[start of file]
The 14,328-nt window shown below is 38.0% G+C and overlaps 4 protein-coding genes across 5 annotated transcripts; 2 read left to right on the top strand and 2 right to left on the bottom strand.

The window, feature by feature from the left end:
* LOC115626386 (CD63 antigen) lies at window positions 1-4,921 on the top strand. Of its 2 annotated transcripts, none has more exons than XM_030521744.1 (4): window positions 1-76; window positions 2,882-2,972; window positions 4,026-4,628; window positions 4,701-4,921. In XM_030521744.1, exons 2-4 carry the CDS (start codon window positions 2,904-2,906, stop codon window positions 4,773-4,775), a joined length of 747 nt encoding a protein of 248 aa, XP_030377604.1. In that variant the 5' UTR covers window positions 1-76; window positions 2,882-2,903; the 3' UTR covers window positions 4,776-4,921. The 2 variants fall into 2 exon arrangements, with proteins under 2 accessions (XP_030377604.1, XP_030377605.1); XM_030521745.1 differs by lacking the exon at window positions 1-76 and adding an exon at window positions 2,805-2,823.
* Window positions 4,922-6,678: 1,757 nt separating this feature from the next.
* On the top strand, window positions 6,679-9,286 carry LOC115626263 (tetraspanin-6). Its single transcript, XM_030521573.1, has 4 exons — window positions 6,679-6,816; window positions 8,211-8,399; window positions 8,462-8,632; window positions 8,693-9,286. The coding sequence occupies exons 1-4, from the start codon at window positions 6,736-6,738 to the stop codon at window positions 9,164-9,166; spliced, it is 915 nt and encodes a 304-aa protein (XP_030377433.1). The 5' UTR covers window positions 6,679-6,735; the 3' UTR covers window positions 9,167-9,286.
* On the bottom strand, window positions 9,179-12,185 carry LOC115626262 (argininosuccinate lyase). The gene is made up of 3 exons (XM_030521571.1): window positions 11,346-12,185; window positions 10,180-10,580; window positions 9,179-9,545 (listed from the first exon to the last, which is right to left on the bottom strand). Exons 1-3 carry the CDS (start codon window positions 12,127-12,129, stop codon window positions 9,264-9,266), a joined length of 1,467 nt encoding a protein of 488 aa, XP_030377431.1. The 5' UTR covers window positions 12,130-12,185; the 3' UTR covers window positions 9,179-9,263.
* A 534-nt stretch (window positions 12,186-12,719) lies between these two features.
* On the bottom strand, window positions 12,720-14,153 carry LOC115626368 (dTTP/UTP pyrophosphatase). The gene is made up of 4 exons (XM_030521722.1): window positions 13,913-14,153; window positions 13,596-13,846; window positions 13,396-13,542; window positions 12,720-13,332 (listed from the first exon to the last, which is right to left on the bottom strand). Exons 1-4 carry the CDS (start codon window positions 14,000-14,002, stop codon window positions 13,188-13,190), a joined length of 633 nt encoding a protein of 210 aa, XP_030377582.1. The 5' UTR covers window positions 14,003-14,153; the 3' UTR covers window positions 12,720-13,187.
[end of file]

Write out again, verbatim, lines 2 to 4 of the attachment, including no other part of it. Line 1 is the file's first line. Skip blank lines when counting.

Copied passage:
The window, feature by feature from the left end:
* LOC115626386 (CD63 antigen) lies at window positions 1-4,921 on the top strand. Of its 2 annotated transcripts, none has more exons than XM_030521744.1 (4): window positions 1-76; window positions 2,882-2,972; window positions 4,026-4,628; window positions 4,701-4,921. In XM_030521744.1, exons 2-4 carry the CDS (start codon window positions 2,904-2,906, stop codon window positions 4,773-4,775), a joined length of 747 nt encoding a protein of 248 aa, XP_030377604.1. In that variant the 5' UTR covers window positions 1-76; window positions 2,882-2,903; the 3' UTR covers window positions 4,776-4,921. The 2 variants fall into 2 exon arrangements, with proteins under 2 accessions (XP_030377604.1, XP_030377605.1); XM_030521745.1 differs by lacking the exon at window positions 1-76 and adding an exon at window positions 2,805-2,823.
* Window positions 4,922-6,678: 1,757 nt separating this feature from the next.